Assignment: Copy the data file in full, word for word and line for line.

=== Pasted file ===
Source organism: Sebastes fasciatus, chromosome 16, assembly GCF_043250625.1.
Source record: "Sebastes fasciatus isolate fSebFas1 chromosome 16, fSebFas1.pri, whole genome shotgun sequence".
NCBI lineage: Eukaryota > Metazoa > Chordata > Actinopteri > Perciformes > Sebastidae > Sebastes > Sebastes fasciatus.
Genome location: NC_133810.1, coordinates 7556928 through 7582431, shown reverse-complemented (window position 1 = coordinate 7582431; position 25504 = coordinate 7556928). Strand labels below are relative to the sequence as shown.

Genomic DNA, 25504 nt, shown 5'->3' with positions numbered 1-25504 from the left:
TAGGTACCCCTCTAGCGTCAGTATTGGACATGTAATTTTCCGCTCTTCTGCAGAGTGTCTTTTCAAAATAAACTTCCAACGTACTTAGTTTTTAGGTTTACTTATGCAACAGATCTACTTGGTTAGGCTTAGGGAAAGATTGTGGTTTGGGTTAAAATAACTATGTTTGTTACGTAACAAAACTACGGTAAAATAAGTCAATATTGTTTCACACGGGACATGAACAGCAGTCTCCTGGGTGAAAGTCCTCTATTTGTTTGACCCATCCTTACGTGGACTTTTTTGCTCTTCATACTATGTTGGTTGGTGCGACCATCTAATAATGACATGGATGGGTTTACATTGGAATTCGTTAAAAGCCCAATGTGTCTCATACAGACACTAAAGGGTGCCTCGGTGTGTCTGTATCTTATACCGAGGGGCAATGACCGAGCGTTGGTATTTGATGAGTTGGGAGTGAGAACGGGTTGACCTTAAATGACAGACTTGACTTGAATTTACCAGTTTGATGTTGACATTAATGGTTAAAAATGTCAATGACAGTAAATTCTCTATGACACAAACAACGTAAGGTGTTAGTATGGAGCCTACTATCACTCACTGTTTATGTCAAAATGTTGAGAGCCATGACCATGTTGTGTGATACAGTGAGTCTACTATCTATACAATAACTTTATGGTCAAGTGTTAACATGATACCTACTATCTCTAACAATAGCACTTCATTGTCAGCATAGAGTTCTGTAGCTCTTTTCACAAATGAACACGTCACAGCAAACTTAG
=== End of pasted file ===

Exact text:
Source organism: Sebastes fasciatus, chromosome 16, assembly GCF_043250625.1.
Source record: "Sebastes fasciatus isolate fSebFas1 chromosome 16, fSebFas1.pri, whole genome shotgun sequence".
NCBI lineage: Eukaryota > Metazoa > Chordata > Actinopteri > Perciformes > Sebastidae > Sebastes > Sebastes fasciatus.
Genome location: NC_133810.1, coordinates 7556928 through 7582431, shown reverse-complemented (window position 1 = coordinate 7582431; position 25504 = coordinate 7556928). Strand labels below are relative to the sequence as shown.

Genomic DNA, 25504 nt, shown 5'->3' with positions numbered 1-25504 from the left:
TAGGTACCCCTCTAGCGTCAGTATTGGACATGTAATTTTCCGCTCTTCTGCAGAGTGTCTTTTCAAAATAAACTTCCAACGTACTTAGTTTTTAGGTTTACTTATGCAACAGATCTACTTGGTTAGGCTTAGGGAAAGATTGTGGTTTGGGTTAAAATAACTATGTTTGTTACGTAACAAAACTACGGTAAAATAAGTCAATATTGTTTCACACGGGACATGAACAGCAGTCTCCTGGGTGAAAGTCCTCTATTTGTTTGACCCATCCTTACGTGGACTTTTTTGCTCTTCATACTATGTTGGTTGGTGCGACCATCTAATAATGACATGGATGGGTTTACATTGGAATTCGTTAAAAGCCCAATGTGTCTCATACAGACACTAAAGGGTGCCTCGGTGTGTCTGTATCTTATACCGAGGGGCAATGACCGAGCGTTGGTATTTGATGAGTTGGGAGTGAGAACGGGTTGACCTTAAATGACAGACTTGACTTGAATTTACCAGTTTGATGTTGACATTAATGGTTAAAAATGTCAATGACAGTAAATTCTCTATGACACAAACAACGTAAGGTGTTAGTATGGAGCCTACTATCACTCACTGTTTATGTCAAAATGTTGAGAGCCATGACCATGTTGTGTGATACAGTGAGTCTACTATCTATACAATAACTTTATGGTCAAGTGTTAACATGATACCTACTATCTCTAACAATAGCACTTCATTGTCAGCATAGAGTTCTGTAGCTCTTTTCACAAATGAACACGTCACAGCAAACTTAG